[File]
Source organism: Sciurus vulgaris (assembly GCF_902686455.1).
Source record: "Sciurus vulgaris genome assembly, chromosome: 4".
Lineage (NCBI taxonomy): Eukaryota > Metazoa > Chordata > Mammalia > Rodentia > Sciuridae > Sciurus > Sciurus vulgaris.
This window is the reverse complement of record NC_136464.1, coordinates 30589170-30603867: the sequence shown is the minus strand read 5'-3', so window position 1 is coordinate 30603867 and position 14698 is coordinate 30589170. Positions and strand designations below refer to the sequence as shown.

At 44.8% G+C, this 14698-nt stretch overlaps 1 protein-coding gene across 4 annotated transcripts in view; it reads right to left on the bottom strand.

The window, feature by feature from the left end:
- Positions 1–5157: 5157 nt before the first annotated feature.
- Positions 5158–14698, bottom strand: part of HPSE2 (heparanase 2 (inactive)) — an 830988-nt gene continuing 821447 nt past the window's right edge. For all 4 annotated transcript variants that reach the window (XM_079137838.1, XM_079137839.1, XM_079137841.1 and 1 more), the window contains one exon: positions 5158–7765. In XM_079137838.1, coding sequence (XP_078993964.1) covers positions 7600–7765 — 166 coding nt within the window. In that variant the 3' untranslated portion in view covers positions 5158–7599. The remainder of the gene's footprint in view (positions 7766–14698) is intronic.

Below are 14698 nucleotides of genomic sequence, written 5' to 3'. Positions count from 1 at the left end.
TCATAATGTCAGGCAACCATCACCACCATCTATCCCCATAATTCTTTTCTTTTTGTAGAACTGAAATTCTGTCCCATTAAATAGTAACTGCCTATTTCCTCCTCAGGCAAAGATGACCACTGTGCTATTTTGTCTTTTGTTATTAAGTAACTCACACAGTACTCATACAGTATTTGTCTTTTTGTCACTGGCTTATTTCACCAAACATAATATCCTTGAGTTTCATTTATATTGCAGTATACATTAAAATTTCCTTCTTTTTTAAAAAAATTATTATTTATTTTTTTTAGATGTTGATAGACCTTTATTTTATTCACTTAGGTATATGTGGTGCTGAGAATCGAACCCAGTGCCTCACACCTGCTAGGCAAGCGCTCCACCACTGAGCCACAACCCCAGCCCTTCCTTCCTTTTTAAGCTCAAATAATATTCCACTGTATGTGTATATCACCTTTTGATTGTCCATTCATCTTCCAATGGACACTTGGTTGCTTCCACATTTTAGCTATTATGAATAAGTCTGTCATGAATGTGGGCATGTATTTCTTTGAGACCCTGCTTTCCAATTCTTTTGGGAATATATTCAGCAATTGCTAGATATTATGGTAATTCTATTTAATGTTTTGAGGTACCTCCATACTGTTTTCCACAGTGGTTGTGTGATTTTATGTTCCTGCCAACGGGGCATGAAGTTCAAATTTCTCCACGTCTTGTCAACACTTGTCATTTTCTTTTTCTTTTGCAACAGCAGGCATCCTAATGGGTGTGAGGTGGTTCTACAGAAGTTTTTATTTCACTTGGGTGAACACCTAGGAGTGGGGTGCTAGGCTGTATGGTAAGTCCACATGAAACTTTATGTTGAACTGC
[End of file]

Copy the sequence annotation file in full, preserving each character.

Source organism: Sciurus vulgaris (assembly GCF_902686455.1).
Source record: "Sciurus vulgaris genome assembly, chromosome: 4".
Lineage (NCBI taxonomy): Eukaryota > Metazoa > Chordata > Mammalia > Rodentia > Sciuridae > Sciurus > Sciurus vulgaris.
This window is the reverse complement of record NC_136464.1, coordinates 30589170-30603867: the sequence shown is the minus strand read 5'-3', so window position 1 is coordinate 30603867 and position 14698 is coordinate 30589170. Positions and strand designations below refer to the sequence as shown.

At 44.8% G+C, this 14698-nt stretch overlaps 1 protein-coding gene across 4 annotated transcripts in view; it reads right to left on the bottom strand.

The window, feature by feature from the left end:
- Positions 1–5157: 5157 nt before the first annotated feature.
- Positions 5158–14698, bottom strand: part of HPSE2 (heparanase 2 (inactive)) — an 830988-nt gene continuing 821447 nt past the window's right edge. For all 4 annotated transcript variants that reach the window (XM_079137838.1, XM_079137839.1, XM_079137841.1 and 1 more), the window contains one exon: positions 5158–7765. In XM_079137838.1, coding sequence (XP_078993964.1) covers positions 7600–7765 — 166 coding nt within the window. In that variant the 3' untranslated portion in view covers positions 5158–7599. The remainder of the gene's footprint in view (positions 7766–14698) is intronic.

Below are 14698 nucleotides of genomic sequence, written 5' to 3'. Positions count from 1 at the left end.
TCATAATGTCAGGCAACCATCACCACCATCTATCCCCATAATTCTTTTCTTTTTGTAGAACTGAAATTCTGTCCCATTAAATAGTAACTGCCTATTTCCTCCTCAGGCAAAGATGACCACTGTGCTATTTTGTCTTTTGTTATTAAGTAACTCACACAGTACTCATACAGTATTTGTCTTTTTGTCACTGGCTTATTTCACCAAACATAATATCCTTGAGTTTCATTTATATTGCAGTATACATTAAAATTTCCTTCTTTTTTAAAAAAATTATTATTTATTTTTTTTAGATGTTGATAGACCTTTATTTTATTCACTTAGGTATATGTGGTGCTGAGAATCGAACCCAGTGCCTCACACCTGCTAGGCAAGCGCTCCACCACTGAGCCACAACCCCAGCCCTTCCTTCCTTTTTAAGCTCAAATAATATTCCACTGTATGTGTATATCACCTTTTGATTGTCCATTCATCTTCCAATGGACACTTGGTTGCTTCCACATTTTAGCTATTATGAATAAGTCTGTCATGAATGTGGGCATGTATTTCTTTGAGACCCTGCTTTCCAATTCTTTTGGGAATATATTCAGCAATTGCTAGATATTATGGTAATTCTATTTAATGTTTTGAGGTACCTCCATACTGTTTTCCACAGTGGTTGTGTGATTTTATGTTCCTGCCAACGGGGCATGAAGTTCAAATTTCTCCACGTCTTGTCAACACTTGTCATTTTCTTTTTCTTTTGCAACAGCAGGCATCCTAATGGGTGTGAGGTGGTTCTACAGAAGTTTTTATTTCACTTGGGTGAACACCTAGGAGTGGGGTGCTAGGCTGTATGGTAAGTCCACATGAAACTTTATGTTGAACTGC